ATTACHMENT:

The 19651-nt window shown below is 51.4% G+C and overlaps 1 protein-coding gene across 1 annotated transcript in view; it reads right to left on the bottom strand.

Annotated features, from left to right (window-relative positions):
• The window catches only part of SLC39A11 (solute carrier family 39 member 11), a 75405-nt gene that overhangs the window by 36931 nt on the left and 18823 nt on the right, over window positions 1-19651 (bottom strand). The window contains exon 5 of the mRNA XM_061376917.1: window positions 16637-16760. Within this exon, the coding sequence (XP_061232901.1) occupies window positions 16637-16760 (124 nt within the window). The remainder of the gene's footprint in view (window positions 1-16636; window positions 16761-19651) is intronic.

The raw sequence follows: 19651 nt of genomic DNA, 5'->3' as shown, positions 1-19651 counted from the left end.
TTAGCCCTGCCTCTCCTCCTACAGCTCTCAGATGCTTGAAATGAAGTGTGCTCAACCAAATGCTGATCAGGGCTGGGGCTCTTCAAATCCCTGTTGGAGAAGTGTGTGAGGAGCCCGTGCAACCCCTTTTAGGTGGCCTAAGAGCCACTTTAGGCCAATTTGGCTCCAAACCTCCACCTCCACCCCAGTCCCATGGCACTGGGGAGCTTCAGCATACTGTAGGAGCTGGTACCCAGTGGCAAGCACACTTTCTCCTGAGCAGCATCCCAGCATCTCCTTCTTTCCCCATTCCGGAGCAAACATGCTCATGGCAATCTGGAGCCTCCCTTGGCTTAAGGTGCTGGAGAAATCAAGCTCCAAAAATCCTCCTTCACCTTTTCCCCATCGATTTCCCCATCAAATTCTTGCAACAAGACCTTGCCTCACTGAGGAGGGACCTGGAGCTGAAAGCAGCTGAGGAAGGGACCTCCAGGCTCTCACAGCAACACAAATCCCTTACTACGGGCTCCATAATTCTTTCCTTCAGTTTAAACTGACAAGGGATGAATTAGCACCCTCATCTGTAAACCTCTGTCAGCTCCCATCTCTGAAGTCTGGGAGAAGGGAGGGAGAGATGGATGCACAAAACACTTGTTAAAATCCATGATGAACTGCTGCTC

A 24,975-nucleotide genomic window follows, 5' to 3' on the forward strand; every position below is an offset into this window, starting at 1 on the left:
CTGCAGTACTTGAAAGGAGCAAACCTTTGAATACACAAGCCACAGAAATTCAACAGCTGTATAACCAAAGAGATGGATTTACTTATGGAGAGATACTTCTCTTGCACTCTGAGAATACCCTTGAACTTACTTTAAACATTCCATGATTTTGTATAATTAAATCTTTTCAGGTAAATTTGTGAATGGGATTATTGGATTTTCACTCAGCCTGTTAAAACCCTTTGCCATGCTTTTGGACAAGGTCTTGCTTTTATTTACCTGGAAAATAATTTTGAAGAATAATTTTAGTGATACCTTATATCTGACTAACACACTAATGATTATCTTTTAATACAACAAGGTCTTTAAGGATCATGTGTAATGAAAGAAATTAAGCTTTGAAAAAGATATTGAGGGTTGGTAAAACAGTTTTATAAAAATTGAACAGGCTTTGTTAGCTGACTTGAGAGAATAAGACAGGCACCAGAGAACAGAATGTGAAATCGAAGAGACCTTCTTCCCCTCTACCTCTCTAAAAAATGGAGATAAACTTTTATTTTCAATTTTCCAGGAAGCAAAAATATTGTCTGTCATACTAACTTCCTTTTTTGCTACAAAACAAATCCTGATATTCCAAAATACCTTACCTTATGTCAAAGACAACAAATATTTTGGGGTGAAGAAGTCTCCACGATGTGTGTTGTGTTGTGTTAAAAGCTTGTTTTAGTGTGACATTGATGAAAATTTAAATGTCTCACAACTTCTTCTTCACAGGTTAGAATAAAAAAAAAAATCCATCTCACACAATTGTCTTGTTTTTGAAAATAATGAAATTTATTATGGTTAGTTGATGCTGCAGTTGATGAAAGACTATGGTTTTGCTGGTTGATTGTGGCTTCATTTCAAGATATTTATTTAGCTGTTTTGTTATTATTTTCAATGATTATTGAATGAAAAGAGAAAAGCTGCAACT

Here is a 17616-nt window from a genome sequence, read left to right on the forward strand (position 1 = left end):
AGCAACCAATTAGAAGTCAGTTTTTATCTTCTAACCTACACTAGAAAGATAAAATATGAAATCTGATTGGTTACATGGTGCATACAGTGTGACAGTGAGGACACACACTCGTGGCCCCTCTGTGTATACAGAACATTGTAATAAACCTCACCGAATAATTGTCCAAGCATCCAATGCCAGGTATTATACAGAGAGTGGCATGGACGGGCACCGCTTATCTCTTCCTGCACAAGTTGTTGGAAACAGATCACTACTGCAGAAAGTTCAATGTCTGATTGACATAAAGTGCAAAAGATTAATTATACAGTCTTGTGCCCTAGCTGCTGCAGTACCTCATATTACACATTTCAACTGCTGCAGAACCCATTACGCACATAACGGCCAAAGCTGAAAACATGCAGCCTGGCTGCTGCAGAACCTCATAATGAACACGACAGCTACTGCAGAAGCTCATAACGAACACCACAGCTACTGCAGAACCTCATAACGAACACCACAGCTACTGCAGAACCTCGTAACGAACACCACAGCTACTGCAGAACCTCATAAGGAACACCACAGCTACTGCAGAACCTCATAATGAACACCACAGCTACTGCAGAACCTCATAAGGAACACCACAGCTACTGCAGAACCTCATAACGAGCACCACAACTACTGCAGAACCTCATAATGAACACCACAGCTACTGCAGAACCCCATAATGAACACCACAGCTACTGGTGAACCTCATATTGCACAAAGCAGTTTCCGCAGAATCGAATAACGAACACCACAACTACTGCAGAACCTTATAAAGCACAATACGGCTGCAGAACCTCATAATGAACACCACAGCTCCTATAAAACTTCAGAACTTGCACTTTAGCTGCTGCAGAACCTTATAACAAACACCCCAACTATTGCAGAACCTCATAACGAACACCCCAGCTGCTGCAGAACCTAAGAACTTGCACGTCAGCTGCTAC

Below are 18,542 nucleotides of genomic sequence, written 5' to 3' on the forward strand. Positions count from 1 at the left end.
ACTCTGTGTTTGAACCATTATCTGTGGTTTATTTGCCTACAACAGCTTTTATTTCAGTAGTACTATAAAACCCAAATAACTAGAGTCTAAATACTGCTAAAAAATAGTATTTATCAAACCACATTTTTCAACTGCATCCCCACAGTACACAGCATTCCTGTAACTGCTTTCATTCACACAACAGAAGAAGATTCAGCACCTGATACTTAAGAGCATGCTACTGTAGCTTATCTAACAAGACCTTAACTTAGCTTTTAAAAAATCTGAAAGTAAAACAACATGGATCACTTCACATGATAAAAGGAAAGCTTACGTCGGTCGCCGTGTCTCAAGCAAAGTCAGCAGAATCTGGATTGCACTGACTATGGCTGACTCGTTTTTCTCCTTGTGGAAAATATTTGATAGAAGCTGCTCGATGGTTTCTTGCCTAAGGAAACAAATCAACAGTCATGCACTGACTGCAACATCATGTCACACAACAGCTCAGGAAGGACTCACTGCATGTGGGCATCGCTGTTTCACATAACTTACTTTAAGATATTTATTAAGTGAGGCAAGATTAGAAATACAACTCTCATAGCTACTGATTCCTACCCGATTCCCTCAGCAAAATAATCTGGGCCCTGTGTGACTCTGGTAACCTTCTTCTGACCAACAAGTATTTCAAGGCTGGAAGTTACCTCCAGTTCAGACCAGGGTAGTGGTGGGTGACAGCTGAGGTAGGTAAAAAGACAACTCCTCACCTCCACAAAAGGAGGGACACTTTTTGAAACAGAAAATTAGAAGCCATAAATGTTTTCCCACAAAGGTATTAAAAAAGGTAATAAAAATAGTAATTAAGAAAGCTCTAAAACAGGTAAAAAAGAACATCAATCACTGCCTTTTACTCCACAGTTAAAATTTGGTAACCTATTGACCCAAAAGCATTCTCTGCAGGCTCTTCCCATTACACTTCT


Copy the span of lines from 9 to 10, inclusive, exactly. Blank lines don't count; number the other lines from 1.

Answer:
AGCAACCAATTAGAAGTCAGTTTTTATCTTCTAACCTACACTAGAAAGATAAAATATGAAATCTGATTGGTTACATGGTGCATACAGTGTGACAGTGAGGACACACACTCGTGGCCCCTCTGTGTATACAGAACATTGTAATAAACCTCACCGAATAATTGTCCAAGCATCCAATGCCAGGTATTATACAGAGAGTGGCATGGACGGGCACCGCTTATCTCTTCCTGCACAAGTTGTTGGAAACAGATCACTACTGCAGAAAGTTCAATGTCTGATTGACATAAAGTGCAAAAGATTAATTATACAGTCTTGTGCCCTAGCTGCTGCAGTACCTCATATTACACATTTCAACTGCTGCAGAACCCATTACGCACATAACGGCCAAAGCTGAAAACATGCAGCCTGGCTGCTGCAGAACCTCATAATGAACACGACAGCTACTGCAGAAGCTCATAACGAACACCACAGCTACTGCAGAACCTCATAACGAACACCACAGCTACTGCAGAACCTCGTAACGAACACCACAGCTACTGCAGAACCTCATAAGGAACACCACAGCTACTGCAGAACCTCATAATGAACACCACAGCTACTGCAGAACCTCATAAGGAACACCACAGCTACTGCAGAACCTCATAACGAGCACCACAACTACTGCAGAACCTCATAATGAACACCACAGCTACTGCAGAACCCCATAATGAACACCACAGCTACTGGTGAACCTCATATTGCACAAAGCAGTTTCCGCAGAATCGAATAACGAACACCACAACTACTGCAGAACCTTATAAAGCACAATACGGCTGCAGAACCTCATAATGAACACCACAGCTCCTATAAAACTTCAGAACTTGCACTTTAGCTGCTGCAGAACCTTATAACAAACACCCCAACTATTGCAGAACCTCATAACGAACACCCCAGCTGCTGCAGAACCTAAGAACTTGCACGTCAGCTGCTAC

Below are 18,542 nucleotides of genomic sequence, written 5' to 3' on the forward strand. Positions count from 1 at the left end.